Did you know…that hearing loss is associated with a higher risk of developing dementia?
The evidence linking hearing loss to an increased risk of developing dementia keeps piling up. One Johns Hopkins study found that people with severe hearing loss are five times more at risk for developing dementia than people without hearing loss. Another one found that untreated hearing loss can increase the risk of dementia by 50 percent.
So, why is hearing loss linked to dementia? Scientists blame several contributing factors:
- Hearing loss shifts the cognitive load of the brain — The brain spends too much energy trying to process what it’s hearing, giving it less time to spend on thinking and memory.
- Hearing loss accelerates brain atrophy — While all brains shrink as we age, in studies, people with impaired hearing had “accelerated rates of brain atrophy.”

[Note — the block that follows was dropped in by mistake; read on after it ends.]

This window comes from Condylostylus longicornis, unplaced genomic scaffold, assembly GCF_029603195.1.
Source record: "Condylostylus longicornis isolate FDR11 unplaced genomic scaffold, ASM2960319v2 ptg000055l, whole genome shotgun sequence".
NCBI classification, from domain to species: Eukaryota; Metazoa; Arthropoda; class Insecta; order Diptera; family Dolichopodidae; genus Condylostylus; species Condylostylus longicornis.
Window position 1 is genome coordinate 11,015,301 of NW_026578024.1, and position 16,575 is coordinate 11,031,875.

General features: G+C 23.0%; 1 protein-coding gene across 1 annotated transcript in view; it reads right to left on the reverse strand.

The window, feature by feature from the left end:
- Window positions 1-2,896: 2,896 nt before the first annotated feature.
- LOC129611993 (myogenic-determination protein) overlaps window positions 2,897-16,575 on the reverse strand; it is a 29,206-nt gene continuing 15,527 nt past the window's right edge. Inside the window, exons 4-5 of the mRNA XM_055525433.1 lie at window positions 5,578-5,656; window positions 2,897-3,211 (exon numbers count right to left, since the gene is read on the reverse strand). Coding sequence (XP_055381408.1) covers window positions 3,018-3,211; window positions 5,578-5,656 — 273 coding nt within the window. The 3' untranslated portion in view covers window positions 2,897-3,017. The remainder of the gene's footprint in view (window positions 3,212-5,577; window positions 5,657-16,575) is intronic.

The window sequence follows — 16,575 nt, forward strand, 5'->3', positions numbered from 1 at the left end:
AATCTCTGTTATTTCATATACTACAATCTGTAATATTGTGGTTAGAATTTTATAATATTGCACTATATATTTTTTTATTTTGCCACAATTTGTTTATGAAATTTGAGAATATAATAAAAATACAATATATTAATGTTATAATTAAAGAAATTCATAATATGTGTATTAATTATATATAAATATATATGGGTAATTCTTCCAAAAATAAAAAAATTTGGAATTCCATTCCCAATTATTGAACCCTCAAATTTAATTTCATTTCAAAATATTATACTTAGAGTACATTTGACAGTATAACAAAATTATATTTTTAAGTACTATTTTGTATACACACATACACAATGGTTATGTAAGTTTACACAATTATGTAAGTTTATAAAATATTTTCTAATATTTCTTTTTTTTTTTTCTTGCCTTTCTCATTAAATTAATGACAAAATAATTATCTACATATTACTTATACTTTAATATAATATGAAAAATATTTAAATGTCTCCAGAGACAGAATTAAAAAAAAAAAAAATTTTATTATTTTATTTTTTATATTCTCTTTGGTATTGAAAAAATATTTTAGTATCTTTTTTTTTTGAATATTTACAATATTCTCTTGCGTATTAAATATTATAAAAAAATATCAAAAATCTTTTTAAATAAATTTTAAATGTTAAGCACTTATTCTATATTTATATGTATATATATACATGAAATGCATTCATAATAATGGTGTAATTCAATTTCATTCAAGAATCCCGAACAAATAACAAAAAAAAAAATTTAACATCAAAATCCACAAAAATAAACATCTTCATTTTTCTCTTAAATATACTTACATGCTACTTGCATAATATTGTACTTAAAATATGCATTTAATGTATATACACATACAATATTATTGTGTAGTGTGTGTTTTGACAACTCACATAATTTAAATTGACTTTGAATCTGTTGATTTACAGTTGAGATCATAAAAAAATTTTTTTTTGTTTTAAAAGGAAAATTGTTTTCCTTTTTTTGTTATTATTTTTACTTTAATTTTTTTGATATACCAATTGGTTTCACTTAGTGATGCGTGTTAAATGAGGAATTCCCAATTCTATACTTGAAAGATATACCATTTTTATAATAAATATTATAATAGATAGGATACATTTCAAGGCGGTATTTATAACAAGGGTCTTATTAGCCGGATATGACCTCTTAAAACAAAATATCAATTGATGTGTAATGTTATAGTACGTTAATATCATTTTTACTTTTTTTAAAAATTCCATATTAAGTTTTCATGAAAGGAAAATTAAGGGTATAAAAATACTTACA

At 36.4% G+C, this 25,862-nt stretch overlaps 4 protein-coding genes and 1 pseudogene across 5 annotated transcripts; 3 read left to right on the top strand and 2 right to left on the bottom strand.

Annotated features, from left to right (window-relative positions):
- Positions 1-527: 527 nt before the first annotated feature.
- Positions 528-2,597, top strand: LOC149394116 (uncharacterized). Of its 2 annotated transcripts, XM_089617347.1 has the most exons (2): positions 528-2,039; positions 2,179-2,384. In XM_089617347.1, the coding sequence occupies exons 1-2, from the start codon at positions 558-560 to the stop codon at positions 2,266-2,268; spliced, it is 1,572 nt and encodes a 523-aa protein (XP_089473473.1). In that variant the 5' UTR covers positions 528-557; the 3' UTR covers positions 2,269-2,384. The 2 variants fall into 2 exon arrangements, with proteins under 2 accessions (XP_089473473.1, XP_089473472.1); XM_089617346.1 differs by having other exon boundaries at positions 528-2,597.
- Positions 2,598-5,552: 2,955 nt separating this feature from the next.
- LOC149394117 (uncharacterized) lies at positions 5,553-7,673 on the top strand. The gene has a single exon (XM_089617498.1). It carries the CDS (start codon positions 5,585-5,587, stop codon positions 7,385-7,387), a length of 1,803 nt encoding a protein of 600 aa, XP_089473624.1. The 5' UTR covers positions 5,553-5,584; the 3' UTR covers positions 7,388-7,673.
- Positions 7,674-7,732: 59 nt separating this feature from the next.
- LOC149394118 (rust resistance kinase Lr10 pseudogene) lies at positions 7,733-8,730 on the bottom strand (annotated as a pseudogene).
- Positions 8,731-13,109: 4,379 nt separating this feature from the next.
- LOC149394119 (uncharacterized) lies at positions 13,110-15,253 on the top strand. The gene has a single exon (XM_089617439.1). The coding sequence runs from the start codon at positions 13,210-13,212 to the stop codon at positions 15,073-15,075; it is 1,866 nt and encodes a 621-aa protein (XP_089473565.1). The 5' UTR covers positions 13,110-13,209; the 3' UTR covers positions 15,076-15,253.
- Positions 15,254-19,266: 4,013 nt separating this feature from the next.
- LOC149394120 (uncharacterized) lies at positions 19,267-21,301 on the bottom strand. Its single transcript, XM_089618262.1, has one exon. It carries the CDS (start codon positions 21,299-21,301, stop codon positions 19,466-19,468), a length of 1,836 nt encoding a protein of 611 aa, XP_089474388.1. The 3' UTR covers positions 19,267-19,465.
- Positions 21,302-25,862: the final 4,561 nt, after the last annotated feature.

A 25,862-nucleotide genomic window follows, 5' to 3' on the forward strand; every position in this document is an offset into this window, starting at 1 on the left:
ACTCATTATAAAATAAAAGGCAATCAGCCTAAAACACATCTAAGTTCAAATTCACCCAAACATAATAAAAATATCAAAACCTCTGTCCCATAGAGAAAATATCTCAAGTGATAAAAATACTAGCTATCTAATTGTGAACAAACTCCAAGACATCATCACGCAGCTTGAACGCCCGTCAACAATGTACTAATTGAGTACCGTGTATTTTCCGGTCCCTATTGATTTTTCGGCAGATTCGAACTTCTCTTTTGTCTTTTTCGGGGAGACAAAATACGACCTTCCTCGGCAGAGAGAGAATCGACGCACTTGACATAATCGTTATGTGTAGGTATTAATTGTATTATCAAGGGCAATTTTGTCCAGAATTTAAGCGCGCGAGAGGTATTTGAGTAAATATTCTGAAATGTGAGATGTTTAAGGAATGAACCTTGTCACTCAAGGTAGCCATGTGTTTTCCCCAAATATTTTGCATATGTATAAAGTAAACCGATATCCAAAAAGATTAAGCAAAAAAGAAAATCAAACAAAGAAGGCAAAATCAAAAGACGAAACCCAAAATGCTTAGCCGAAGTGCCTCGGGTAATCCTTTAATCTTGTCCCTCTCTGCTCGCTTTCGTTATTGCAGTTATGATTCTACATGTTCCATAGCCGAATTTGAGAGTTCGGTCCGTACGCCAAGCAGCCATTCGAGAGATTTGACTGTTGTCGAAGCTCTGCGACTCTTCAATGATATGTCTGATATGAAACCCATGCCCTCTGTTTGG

- Hearing loss leads to social isolation and loneliness — Social isolation has been associated with a 50 percent increased risk of dementia.
More recently, researchers have been looking into whether treating hearing loss with hearing aids can prevent cognitive decline.
One 2022 analysis of studies and trials found that “compared to people who didn’t use [hearing aids], people who did had a 19 percent lower risk of cognitive decline.”
And a study published in the Lancet concluded that treating hearing loss was the number one risk factor people could modify to “reduce the incidence of dementia or substantially delay its onset.”
We know more studies are currently underway, and will update information accordingly when results are published.
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